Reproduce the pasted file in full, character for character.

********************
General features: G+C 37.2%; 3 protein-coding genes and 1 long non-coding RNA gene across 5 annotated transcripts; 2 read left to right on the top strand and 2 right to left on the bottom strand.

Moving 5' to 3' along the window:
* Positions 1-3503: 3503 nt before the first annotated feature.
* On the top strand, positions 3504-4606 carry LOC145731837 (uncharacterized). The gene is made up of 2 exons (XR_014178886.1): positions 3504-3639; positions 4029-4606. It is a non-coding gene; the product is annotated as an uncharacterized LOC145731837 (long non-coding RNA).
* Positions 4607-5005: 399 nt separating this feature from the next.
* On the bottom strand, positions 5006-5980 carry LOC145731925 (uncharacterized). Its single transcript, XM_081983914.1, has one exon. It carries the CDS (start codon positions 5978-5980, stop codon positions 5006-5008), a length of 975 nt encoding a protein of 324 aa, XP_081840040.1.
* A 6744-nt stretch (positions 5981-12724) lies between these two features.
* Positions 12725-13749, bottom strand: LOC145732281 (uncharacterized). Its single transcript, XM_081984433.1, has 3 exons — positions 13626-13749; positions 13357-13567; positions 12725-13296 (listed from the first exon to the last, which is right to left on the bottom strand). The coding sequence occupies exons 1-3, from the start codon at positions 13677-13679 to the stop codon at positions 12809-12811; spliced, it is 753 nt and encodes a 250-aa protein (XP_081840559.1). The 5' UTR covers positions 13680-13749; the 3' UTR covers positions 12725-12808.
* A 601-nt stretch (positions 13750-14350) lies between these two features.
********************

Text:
General features: G+C 37.2%; 3 protein-coding genes and 1 long non-coding RNA gene across 5 annotated transcripts; 2 read left to right on the top strand and 2 right to left on the bottom strand.

Moving 5' to 3' along the window:
* Positions 1-3503: 3503 nt before the first annotated feature.
* On the top strand, positions 3504-4606 carry LOC145731837 (uncharacterized). The gene is made up of 2 exons (XR_014178886.1): positions 3504-3639; positions 4029-4606. It is a non-coding gene; the product is annotated as an uncharacterized LOC145731837 (long non-coding RNA).
* Positions 4607-5005: 399 nt separating this feature from the next.
* On the bottom strand, positions 5006-5980 carry LOC145731925 (uncharacterized). Its single transcript, XM_081983914.1, has one exon. It carries the CDS (start codon positions 5978-5980, stop codon positions 5006-5008), a length of 975 nt encoding a protein of 324 aa, XP_081840040.1.
* A 6744-nt stretch (positions 5981-12724) lies between these two features.
* Positions 12725-13749, bottom strand: LOC145732281 (uncharacterized). Its single transcript, XM_081984433.1, has 3 exons — positions 13626-13749; positions 13357-13567; positions 12725-13296 (listed from the first exon to the last, which is right to left on the bottom strand). The coding sequence occupies exons 1-3, from the start codon at positions 13677-13679 to the stop codon at positions 12809-12811; spliced, it is 753 nt and encodes a 250-aa protein (XP_081840559.1). The 5' UTR covers positions 13680-13749; the 3' UTR covers positions 12725-12808.
* A 601-nt stretch (positions 13750-14350) lies between these two features.